With the news, first reported in Variety, that Google is in talks to spend $1 billion to acquire twitch.tv, the live-stream site for video game spectators, the response from a lot of people was probably, “Huh? Do people really like to watch each other play games?” Oh, yes. Yes, they do—and like a lot of behavior online, it goes way back.
From the very beginning, my generation—which saw the first introduction of Pong into the home—has been intensely social when it comes to video games. Back in the late 1970s and early ’80s, at the birth of video games, I used to spend my afternoons watching my friend Clarence play Adventure on an old Atari 2600 deck. (I didn’t have one.) Or friends and I stood around Dragon’s Lair at the arcade, smack-talking Dirk the Daring’s missteps and gruesome deaths as only teenage boys do.
“The best player would dominate Pac-Man [or] Donkey Kong, and everybody would sit there with their quarters collecting dust, waiting for their turn to play,” said Twitch’s PR director, who goes by the mononym Chase. “But most of the time they sat watching the other kids play.”
“It’s always been part of the gaming DNA, watching other people play.”
Now it happens online. My former roommate in Bogotá regularly ate into our house’s bandwidth allotment watching old StarCraft tournaments from South Korea (where it’s practically the national sport) on YouTube. The number of people watching others play games on Twitch is insanely huge, booming from 20 million users in 2012 to 45 million today. It’s the fourth largest source of U.S. traffic in prime-time hours, behind only Netflix, Google, and Apple, according to DeepField.com. There are 1 million people in there broadcasting their game play right now. If Google succeeds in buying Twitch, it’ll be their biggest acquisition since YouTube.
This means that Google’s play for Twitch.tv isn’t as out-of-the-blue as it first looks: While the classic and persistent perception of a gamer is that of the otaku loner with no social skills, Google’s bid is, in fact, the market catching up with what millions already know.
But why is watching someone else tap buttons and massage D-pads so compelling? First off, it restores the social feeling of gaming. You feel like you’re there in the room hanging out with others who are as obsessed with the game as you are. “It’s a bit like having friends that play [Path of Exile],” said user Nallenbot on the Reddit dedicated to that game.
“Or like having friends,” replied user Crzomgwtf.
Another user, Athian, chimed in: “When none of my friends are on, or I’m by myself, it helps me not feel alone.”
A good number of players—on the Path of Exile Reddit, at least—say they keep the streams on even while they’re playing the game. “What I like best is usually the discussion. … Listening to them talk about the economy, or certain builds is interesting to me,” said Ranger4290. Others say they pick up good tips from the streams while they’re playing. Games are incredibly complicated these days; defeating World of Warcraft’s Garrosh Hellscream with his four-stage fight and multiple allies takes coordination, skill, and not a little luck. Watching the fight on twitch.tv is a good way to learn how to do it yourself.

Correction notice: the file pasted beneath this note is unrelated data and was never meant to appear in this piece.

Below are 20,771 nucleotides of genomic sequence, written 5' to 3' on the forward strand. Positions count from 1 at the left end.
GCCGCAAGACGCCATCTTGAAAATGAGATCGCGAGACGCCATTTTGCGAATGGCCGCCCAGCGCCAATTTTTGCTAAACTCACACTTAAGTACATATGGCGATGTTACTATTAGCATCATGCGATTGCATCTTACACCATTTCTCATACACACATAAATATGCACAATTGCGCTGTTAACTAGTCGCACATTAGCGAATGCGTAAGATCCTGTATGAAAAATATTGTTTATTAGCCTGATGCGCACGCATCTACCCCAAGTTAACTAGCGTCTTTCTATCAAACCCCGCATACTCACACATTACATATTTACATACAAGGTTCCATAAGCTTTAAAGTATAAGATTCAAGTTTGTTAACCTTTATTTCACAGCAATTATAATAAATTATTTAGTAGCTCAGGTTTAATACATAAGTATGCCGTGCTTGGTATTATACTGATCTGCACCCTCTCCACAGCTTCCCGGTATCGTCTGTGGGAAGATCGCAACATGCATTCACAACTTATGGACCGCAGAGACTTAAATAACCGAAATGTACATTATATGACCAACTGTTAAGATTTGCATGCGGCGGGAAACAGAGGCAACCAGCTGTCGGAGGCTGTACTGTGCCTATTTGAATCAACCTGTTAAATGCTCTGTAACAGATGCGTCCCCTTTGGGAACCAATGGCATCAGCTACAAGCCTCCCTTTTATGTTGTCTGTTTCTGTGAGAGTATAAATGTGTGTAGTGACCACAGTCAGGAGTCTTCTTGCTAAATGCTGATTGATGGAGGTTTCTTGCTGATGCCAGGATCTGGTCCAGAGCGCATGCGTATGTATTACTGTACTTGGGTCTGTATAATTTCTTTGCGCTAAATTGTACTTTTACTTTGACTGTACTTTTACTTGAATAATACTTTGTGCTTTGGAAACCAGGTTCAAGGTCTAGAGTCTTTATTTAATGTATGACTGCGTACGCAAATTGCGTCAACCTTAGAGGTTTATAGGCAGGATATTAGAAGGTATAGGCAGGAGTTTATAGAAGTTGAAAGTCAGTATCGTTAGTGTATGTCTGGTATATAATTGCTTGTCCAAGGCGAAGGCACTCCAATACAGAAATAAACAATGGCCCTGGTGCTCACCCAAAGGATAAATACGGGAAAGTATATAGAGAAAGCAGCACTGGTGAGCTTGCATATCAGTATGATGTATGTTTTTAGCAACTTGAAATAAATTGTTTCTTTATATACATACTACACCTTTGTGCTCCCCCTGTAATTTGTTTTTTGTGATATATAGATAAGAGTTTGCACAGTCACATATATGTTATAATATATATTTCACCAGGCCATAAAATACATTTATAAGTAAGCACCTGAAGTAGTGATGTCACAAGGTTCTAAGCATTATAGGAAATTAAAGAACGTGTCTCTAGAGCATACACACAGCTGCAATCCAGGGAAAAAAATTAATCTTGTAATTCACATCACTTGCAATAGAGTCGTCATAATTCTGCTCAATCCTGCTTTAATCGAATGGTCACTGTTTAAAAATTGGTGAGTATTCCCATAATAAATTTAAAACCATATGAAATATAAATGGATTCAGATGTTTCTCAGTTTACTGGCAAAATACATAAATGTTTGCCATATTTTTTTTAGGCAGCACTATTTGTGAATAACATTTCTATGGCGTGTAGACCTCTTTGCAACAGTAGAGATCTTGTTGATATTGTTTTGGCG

Of course, there are other reasons for watching streams on Twitch. In addition to camaraderie and tips for taking down the Big Bad, they’re great ways to figure out whether a game is worth the money. Games these days aren’t trivial investments. A console game will set you back $60, and subscription games like World of Warcraft can run up to $15 per month. And even if a game is free-to-play, the investment in time can be just as big a consideration. (I lost a good chunk of 2013 somewhere in Azeroth, Warcraft’s fictional setting.)
“Often times, watching a review of a game is not enough for one to make an informed decision as to whether or not a game is worth purchasing,” wrote Mountlover on the Games reddit. “Watching various streamers play through the game is a surefire way to understand what the game is like, and whether or not it’s for you.”
We offered the same kinds of advice, tips and capsule reviews while playing those old games and 1980s arcade classics. “You gotta move quickly here,” Clarence would say as he spelunked an 8-bit dungeon. “You gotta swing … now!” and Dirk would make it over a chasm, one blazing rope at a time. Those afternoons were some of the fondest memories of my childhood, because we weren’t just making suggestions or burning through our allowances (although lord knows we did that), but because we were doing something together.
Back then, only one of us could play at a time, usually, but making it to the end of a tough stage, to the cheers of friends around you who knew you would cheer for them when their turn came, was a bonding moment for us.
And that’s ultimately what play is, whether it’s dodgeball, Missile Command, or League of Legends on Twitch. We want to feel connected and to be there when others succeed. We want to cheer them on and share in their success.
Games, by their very nature, are social, regardless of the medium. Solitaire may be popular as a time killer, but no one is going to woot! when you run the deck. So when we sit in front of a computer—most online games still involve a solitary player reaching out across copper and fiber to connect to other ghosts at their machines—the primal, participatory feeling that twitch gives can be like winning an extra life or saving the princess.
“Warm summer day, me and my cousin totally high, he’s playing NFS Underground and I’m just chillin’ and enjoying the action and the soundtrack,” wrote peychop on the Games Reddit. “Good times.”